Biden’s greenhouse gas ‘crackdown’ will still allow flaring
WASHINGTON (Bloomberg) --The Biden administration is poised to unveil a crackdown on methane leaks from oil and gas wells that will be its most consequential action yet to reduce greenhouse gases -- but is still likely to disappoint climate activists.
The Environmental Protection Agency is expected within days to propose requirements for plugging leaks at hundreds of thousands of oil and gas wells, according to people familiar with the drafted proposals. Yet the agency is expected to stop short of an outright ban on “flaring,” the burning off of excess natural gas, said the people. Flaring is a major source of climate-warming emissions.
The EPA measures will seek to strengthen existing mandates on newly drilled wells and impose first-of-their-kind requirements from hundreds of thousands of older wells that so far have escaped methane regulations. The proposals are on track to be announced before President Joe Biden arrives in Glasgow, Scotland, for the COP26 climate summit, said the people, who asked not to be named before a formal announcement.
Even without a flaring ban, the measures will anchor Biden’s promise to world leaders that -- absent congressional passage of his clean energy plan -- the U.S. will fulfill its Paris Agreement pledge to at least halve greenhouse gas emissions by the end of the decade from 2005 levels. The initiatives may also add momentum to a U.S.- and European Union-driven effort to recruit world leaders to collectively target a 30% cut in methane emissions by 2030.
“This will be really critical for the administration going into COP,” said Rosalie Winn, a senior attorney with the Environmental Defense Fund. “It will be a tangible piece of climate policy and a critical area for the administration to both meet its methane pledge and its broader climate commitment.”
That’s grown even more important amid ongoing congressional negotiations over Biden’s climate-and-social-spending bill. Even if lawmakers reach a deal in principle on key climate components, the measure is unlikely to clear Congress before Biden and other world leaders arrive in Glasgow on Sunday. However, regulations such as those on methane emissions are a key weapon in Biden’s climate arsenal; the administration plans to wield them against greenhouse gas releases from automobiles and power plants too.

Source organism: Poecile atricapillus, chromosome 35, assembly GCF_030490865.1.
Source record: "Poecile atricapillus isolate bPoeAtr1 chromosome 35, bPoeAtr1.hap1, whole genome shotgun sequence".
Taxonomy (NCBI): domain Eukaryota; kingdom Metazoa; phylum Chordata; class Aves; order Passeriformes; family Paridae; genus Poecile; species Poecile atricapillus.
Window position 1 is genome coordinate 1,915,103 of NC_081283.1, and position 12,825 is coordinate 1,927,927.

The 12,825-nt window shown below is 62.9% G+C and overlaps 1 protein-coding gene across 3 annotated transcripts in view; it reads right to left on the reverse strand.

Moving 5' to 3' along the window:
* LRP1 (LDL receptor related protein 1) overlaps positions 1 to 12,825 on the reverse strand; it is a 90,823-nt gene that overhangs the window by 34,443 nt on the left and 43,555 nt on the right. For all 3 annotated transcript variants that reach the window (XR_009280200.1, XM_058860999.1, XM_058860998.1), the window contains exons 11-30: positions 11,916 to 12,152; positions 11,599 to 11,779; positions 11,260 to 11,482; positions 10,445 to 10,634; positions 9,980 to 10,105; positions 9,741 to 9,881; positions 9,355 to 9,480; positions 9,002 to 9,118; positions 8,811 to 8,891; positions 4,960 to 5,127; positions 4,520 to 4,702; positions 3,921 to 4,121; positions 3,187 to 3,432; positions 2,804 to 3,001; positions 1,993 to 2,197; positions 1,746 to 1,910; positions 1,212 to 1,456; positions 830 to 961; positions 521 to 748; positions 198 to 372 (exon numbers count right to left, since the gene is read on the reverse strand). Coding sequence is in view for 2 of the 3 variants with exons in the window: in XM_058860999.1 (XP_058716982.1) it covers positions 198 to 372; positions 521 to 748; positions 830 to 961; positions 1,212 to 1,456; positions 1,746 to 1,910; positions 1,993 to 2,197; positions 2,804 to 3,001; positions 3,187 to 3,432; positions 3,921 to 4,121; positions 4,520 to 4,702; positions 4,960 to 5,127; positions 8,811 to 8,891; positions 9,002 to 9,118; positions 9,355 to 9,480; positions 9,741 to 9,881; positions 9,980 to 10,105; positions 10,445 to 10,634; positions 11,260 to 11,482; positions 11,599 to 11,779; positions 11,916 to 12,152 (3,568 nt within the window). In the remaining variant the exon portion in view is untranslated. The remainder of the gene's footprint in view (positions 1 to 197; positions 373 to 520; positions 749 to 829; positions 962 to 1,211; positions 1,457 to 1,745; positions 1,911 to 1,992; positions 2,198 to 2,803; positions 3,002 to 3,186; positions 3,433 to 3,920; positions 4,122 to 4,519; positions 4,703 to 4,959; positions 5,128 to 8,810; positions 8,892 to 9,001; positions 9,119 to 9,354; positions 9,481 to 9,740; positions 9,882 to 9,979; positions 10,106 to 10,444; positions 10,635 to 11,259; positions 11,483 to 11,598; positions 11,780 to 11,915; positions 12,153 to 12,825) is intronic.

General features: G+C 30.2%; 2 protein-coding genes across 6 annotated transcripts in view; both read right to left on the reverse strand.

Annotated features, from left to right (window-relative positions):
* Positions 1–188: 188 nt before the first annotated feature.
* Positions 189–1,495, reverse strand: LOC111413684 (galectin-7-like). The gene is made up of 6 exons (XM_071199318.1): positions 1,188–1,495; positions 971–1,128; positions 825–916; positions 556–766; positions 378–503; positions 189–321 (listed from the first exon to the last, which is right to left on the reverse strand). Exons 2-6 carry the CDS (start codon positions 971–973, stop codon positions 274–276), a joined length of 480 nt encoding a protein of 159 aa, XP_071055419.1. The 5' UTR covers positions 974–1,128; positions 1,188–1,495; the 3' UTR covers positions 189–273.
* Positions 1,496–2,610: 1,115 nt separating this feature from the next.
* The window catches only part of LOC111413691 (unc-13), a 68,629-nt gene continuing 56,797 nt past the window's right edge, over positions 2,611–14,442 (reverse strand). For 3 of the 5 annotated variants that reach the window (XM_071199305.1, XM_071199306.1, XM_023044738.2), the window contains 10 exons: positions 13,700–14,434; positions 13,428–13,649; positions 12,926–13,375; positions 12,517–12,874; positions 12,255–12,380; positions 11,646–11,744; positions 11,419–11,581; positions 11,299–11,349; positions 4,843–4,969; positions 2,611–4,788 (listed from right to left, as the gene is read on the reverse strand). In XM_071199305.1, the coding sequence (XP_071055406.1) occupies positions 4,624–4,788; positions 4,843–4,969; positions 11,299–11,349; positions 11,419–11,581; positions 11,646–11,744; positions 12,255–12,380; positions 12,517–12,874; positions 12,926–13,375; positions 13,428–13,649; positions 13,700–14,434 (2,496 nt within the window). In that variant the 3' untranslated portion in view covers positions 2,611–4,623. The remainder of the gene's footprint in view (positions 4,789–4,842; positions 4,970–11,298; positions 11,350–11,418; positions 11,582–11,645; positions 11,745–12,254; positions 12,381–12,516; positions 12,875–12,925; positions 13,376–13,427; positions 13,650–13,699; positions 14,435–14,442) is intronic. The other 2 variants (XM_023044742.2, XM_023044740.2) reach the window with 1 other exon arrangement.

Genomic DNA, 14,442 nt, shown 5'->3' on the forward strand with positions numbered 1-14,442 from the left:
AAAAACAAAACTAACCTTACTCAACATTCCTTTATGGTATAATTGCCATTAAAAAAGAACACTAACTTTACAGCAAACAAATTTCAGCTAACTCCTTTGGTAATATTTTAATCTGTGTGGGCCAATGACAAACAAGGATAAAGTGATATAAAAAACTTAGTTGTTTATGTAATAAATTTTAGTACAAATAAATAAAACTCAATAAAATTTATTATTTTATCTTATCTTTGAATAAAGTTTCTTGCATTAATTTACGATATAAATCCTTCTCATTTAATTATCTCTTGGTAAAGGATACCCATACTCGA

“The speed with which the administration has developed these methane rules speaks volumes to their commitment to addressing the climate crisis,” said Sarah Smith, director of the Clean Air Task Force’s super pollutants program. “It’s a really big deal if the world’s No. 1 oil and gas producer is taking this on and cracking down on methane pollution across the industry.”
Methane, the chief component of natural gas, is blamed for a quarter of global warming today. And because it’s such a powerful short-lived greenhouse gas, packing most of its punch in the first two decades after its released, reductions now can deliver a big impact in restraining near-term warming and limiting temperature rise to 1.5 degrees Celsius, a critical tipping point.
The EPA proposals are expected to block companies from widely venting methane from oil wells where it sometimes is considered a less valuable byproduct of more profitable crude.
Administration officials have been deliberating over the proposal’s approach to routine, intentional flares, when excess natural gas is burned instead. Those flares convert natural gas into carbon dioxide, but when they burn incompletely or go out, methane vents directly into the atmosphere. The EPA could stop short of proposing a phase out or immediate ban on flaring and ask for public comment on the matter instead.
More than 70 community, health and environmental groups in September asked the EPA to follow the lead of state regulators in Colorado and New Mexico by banning routine flaring, after field surveys revealed widespread problems with intermittent or unlit flares throughout the Permian Basin in Texas.
“These flares are a huge source of emissions either because they are completely blown out so they are straight venting to the atmosphere or they are not combusting as efficiently as they should be so rather than destroying 98% of the gas that is sent to them they are only combusting a far lower percentage,” said Jon Goldstein, senior director of regulatory affairs for the Environmental Defense Fund.
“The best way that we know of to get after that source of pollution is to stop sending so much gas to flares in the first place and ban routine flaring,” he added.
It remains unclear how aggressively the EPA will target aging, low-producing sites that yield just a trickle of crude but can be a major source of methane. Environmentalists have pressured the agency to require oil and gas companies to keep vigilant watch over equipment, with monthly to quarterly checks, even for those low-producing wells that eke out fewer than 15 barrels of oil equivalent each day. Without regular checks, leaks at the sites can go undetected and keep spewing methane.
A major question is whether the EPA will propose widespread retrofits of oilfield equipment that by design leaks natural gas as part of its regular operation. Some oil and gas companies have pushed back against rigorous equipment replacement mandates for older wells, warning the cost of upgrades could make the sites unprofitable.
Republican lawmakers on Monday urged EPA Administrator Michael Regan to delay the proposals until an Energy Department study on low-producing wells is completed in December instead of unveiling the measures before the UN climate summit. Rushing “to meet an arbitrary political deadline set by unelected bureaucrats in Washington would needlessly jeopardize our nation’s oil and gas producers,” Representative Liz Cheney, a Republican from Wyoming, said on Twitter
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